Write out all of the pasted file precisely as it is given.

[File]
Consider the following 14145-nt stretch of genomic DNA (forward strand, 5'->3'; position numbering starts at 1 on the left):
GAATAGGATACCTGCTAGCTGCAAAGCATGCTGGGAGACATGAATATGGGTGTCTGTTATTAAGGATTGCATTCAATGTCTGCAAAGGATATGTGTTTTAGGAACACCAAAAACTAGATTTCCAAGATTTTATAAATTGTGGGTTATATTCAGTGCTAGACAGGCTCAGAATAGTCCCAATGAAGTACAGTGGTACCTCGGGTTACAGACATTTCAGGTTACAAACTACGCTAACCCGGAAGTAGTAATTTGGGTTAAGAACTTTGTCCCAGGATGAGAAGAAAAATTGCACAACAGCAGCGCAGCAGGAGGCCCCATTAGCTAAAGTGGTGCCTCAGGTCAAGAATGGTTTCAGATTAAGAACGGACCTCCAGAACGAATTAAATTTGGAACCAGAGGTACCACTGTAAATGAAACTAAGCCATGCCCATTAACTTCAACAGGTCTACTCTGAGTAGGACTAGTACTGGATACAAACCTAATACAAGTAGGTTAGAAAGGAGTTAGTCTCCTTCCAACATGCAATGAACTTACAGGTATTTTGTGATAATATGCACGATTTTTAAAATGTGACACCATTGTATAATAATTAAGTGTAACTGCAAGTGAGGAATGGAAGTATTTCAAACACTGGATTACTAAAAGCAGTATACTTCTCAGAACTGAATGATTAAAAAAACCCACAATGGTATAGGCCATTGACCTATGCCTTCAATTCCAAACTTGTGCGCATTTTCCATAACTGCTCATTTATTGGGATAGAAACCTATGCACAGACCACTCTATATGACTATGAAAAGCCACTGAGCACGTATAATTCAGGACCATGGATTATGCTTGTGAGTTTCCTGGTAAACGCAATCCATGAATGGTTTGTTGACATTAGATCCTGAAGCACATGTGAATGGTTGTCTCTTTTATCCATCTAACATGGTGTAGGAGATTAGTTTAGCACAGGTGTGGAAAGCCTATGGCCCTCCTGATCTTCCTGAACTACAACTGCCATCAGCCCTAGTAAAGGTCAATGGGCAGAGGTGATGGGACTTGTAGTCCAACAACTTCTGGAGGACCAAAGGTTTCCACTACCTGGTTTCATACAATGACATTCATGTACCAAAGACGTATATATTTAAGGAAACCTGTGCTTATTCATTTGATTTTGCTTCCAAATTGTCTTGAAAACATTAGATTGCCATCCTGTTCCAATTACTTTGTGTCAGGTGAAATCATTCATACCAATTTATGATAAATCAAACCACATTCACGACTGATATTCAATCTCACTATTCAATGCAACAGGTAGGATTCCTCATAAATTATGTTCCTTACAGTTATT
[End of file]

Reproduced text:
Consider the following 14145-nt stretch of genomic DNA (forward strand, 5'->3'; position numbering starts at 1 on the left):
GAATAGGATACCTGCTAGCTGCAAAGCATGCTGGGAGACATGAATATGGGTGTCTGTTATTAAGGATTGCATTCAATGTCTGCAAAGGATATGTGTTTTAGGAACACCAAAAACTAGATTTCCAAGATTTTATAAATTGTGGGTTATATTCAGTGCTAGACAGGCTCAGAATAGTCCCAATGAAGTACAGTGGTACCTCGGGTTACAGACATTTCAGGTTACAAACTACGCTAACCCGGAAGTAGTAATTTGGGTTAAGAACTTTGTCCCAGGATGAGAAGAAAAATTGCACAACAGCAGCGCAGCAGGAGGCCCCATTAGCTAAAGTGGTGCCTCAGGTCAAGAATGGTTTCAGATTAAGAACGGACCTCCAGAACGAATTAAATTTGGAACCAGAGGTACCACTGTAAATGAAACTAAGCCATGCCCATTAACTTCAACAGGTCTACTCTGAGTAGGACTAGTACTGGATACAAACCTAATACAAGTAGGTTAGAAAGGAGTTAGTCTCCTTCCAACATGCAATGAACTTACAGGTATTTTGTGATAATATGCACGATTTTTAAAATGTGACACCATTGTATAATAATTAAGTGTAACTGCAAGTGAGGAATGGAAGTATTTCAAACACTGGATTACTAAAAGCAGTATACTTCTCAGAACTGAATGATTAAAAAAACCCACAATGGTATAGGCCATTGACCTATGCCTTCAATTCCAAACTTGTGCGCATTTTCCATAACTGCTCATTTATTGGGATAGAAACCTATGCACAGACCACTCTATATGACTATGAAAAGCCACTGAGCACGTATAATTCAGGACCATGGATTATGCTTGTGAGTTTCCTGGTAAACGCAATCCATGAATGGTTTGTTGACATTAGATCCTGAAGCACATGTGAATGGTTGTCTCTTTTATCCATCTAACATGGTGTAGGAGATTAGTTTAGCACAGGTGTGGAAAGCCTATGGCCCTCCTGATCTTCCTGAACTACAACTGCCATCAGCCCTAGTAAAGGTCAATGGGCAGAGGTGATGGGACTTGTAGTCCAACAACTTCTGGAGGACCAAAGGTTTCCACTACCTGGTTTCATACAATGACATTCATGTACCAAAGACGTATATATTTAAGGAAACCTGTGCTTATTCATTTGATTTTGCTTCCAAATTGTCTTGAAAACATTAGATTGCCATCCTGTTCCAATTACTTTGTGTCAGGTGAAATCATTCATACCAATTTATGATAAATCAAACCACATTCACGACTGATATTCAATCTCACTATTCAATGCAACAGGTAGGATTCCTCATAAATTATGTTCCTTACAGTTATT